¶ 4 Analysis: In the Committee’s prior opinions, we have found that, under certain circumstances, a lawyer engaged in a law-related occupation will be subject to the Utah Rules of Professional Conduct while engaged in either occupation.1These opinions are consistent with opinions issued by the American Bar Association prior to its adoption of ABA Model Rule 5.7 in 1994.2
¶ 5 Model Rule 5.7 addresses circumstances under which a lawyer who provides “law-related services” is subject to the ABA Rules of Professional Conduct. Under the rule, if the services are not provided in circumstances that (a) are distinct from the lawyer’s provision of legal services to clients, or (b) are provided by a separate entity, but the lawyer fails to take reasonable measures to assure that persons obtaining the law-related services know that the services of the separate entity are not legal services and that the protections of the attorney-client relationship do not exist.3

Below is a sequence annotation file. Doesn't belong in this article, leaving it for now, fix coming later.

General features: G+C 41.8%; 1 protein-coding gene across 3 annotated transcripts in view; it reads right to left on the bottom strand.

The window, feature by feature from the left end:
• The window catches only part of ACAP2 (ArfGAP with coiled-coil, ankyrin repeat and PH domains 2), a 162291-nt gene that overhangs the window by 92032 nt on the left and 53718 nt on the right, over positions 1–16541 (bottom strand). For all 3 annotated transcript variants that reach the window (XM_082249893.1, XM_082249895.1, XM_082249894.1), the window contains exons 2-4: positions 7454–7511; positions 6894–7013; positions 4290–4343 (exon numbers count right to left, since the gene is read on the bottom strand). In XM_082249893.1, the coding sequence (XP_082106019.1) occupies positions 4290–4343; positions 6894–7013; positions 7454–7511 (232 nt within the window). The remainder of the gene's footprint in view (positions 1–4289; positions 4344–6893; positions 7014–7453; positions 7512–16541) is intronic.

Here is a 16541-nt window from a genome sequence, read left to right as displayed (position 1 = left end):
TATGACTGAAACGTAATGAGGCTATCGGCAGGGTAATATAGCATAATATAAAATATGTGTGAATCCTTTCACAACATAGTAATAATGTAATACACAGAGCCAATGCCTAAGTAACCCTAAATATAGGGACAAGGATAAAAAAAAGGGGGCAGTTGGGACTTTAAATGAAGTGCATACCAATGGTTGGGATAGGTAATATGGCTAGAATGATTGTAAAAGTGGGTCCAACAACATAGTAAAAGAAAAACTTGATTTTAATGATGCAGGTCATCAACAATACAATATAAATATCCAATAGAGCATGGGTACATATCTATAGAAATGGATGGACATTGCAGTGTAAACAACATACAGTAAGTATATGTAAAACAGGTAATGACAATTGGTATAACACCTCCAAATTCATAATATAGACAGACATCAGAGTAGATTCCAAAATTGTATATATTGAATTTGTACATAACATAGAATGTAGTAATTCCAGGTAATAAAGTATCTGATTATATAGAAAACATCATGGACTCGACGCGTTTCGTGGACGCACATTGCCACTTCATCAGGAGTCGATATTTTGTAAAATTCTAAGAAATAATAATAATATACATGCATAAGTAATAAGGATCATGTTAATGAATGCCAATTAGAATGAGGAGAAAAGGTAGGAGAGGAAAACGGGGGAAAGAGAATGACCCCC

¶ 6 The Utah Supreme Court has not adopted Model Rule 5.7. While the Committee has noted that Model Rule 5.7 is consistent with its analysis in prior opinions,4 the Committee has not endorsed the rule, as the decision to adopt any new rule is exclusively within the purview of the Utah Supreme Court.5
¶ 7 In our Opinion No. 98-08, we did use the definition of law-related services found in Model Rule 5.7(b) to find that accounting services are law-related services:
We note that an accounting firm fits the Model Rule 5.7 definition of law-related services as those that (a) might reasonably be performed in conjunction with, and in substance are related to, the provision of legal services, and (b) are not prohibited as the unauthorized practice of law when provided by a non-lawyer.6